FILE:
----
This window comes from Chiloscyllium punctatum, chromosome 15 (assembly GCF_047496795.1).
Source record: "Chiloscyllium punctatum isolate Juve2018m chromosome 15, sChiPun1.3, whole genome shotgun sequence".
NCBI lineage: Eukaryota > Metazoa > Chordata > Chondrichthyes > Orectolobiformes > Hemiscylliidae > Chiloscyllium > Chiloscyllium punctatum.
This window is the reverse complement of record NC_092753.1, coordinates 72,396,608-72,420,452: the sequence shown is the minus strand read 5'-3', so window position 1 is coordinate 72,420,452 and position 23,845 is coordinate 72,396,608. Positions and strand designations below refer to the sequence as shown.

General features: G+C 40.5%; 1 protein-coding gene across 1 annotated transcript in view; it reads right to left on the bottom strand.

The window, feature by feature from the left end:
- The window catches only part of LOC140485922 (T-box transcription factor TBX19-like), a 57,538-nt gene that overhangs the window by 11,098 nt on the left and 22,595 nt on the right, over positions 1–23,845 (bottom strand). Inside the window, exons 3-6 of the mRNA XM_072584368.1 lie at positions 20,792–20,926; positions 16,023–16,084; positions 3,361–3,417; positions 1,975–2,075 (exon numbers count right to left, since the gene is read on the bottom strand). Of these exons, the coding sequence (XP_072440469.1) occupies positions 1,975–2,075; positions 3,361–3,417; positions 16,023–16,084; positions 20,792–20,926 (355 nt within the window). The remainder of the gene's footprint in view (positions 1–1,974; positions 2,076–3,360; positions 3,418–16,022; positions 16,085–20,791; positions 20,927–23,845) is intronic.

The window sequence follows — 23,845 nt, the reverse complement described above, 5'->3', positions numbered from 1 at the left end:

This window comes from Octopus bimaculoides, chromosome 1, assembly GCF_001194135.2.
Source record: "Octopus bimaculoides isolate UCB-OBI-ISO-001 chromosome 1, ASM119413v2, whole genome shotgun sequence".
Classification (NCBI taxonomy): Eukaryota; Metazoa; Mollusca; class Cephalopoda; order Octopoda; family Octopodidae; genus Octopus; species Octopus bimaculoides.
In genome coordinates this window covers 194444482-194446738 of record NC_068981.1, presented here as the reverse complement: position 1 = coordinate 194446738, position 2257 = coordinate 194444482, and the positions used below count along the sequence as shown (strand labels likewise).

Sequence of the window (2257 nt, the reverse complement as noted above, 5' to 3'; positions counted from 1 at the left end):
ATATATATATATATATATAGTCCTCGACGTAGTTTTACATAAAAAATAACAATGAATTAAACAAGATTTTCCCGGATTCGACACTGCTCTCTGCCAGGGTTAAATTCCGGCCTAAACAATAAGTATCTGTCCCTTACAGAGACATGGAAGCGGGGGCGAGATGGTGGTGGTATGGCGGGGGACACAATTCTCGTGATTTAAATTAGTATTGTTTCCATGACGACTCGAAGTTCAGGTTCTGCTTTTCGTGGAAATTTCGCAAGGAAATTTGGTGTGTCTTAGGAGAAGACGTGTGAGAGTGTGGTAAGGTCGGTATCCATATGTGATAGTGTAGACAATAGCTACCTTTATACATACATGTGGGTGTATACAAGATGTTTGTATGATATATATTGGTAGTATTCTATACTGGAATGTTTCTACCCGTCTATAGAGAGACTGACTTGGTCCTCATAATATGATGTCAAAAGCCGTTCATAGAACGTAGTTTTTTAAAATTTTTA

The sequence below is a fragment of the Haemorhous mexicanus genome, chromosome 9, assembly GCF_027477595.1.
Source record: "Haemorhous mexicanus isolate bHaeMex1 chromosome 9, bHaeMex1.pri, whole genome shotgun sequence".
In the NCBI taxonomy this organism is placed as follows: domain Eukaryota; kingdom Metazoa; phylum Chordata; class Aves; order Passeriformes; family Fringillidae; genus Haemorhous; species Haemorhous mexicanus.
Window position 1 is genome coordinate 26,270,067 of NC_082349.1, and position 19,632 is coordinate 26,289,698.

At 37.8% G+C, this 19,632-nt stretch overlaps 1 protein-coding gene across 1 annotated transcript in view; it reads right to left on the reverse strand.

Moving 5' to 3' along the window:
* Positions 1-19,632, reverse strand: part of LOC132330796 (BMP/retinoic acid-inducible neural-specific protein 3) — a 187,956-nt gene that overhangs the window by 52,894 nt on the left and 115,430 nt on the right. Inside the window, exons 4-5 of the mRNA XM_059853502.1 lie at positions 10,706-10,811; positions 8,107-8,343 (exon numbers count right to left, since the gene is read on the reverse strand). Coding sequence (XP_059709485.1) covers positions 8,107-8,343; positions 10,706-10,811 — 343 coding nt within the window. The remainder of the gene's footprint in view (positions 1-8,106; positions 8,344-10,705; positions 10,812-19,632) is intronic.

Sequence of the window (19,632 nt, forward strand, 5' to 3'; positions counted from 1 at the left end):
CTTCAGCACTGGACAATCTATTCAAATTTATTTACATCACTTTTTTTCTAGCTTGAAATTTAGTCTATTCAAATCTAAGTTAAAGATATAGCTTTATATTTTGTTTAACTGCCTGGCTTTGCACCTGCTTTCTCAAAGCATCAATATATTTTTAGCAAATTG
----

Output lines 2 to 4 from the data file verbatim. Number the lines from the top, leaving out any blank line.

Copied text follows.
Source record: "Chiloscyllium punctatum isolate Juve2018m chromosome 15, sChiPun1.3, whole genome shotgun sequence".
NCBI lineage: Eukaryota > Metazoa > Chordata > Chondrichthyes > Orectolobiformes > Hemiscylliidae > Chiloscyllium > Chiloscyllium punctatum.
This window is the reverse complement of record NC_092753.1, coordinates 72,396,608-72,420,452: the sequence shown is the minus strand read 5'-3', so window position 1 is coordinate 72,420,452 and position 23,845 is coordinate 72,396,608. Positions and strand designations below refer to the sequence as shown.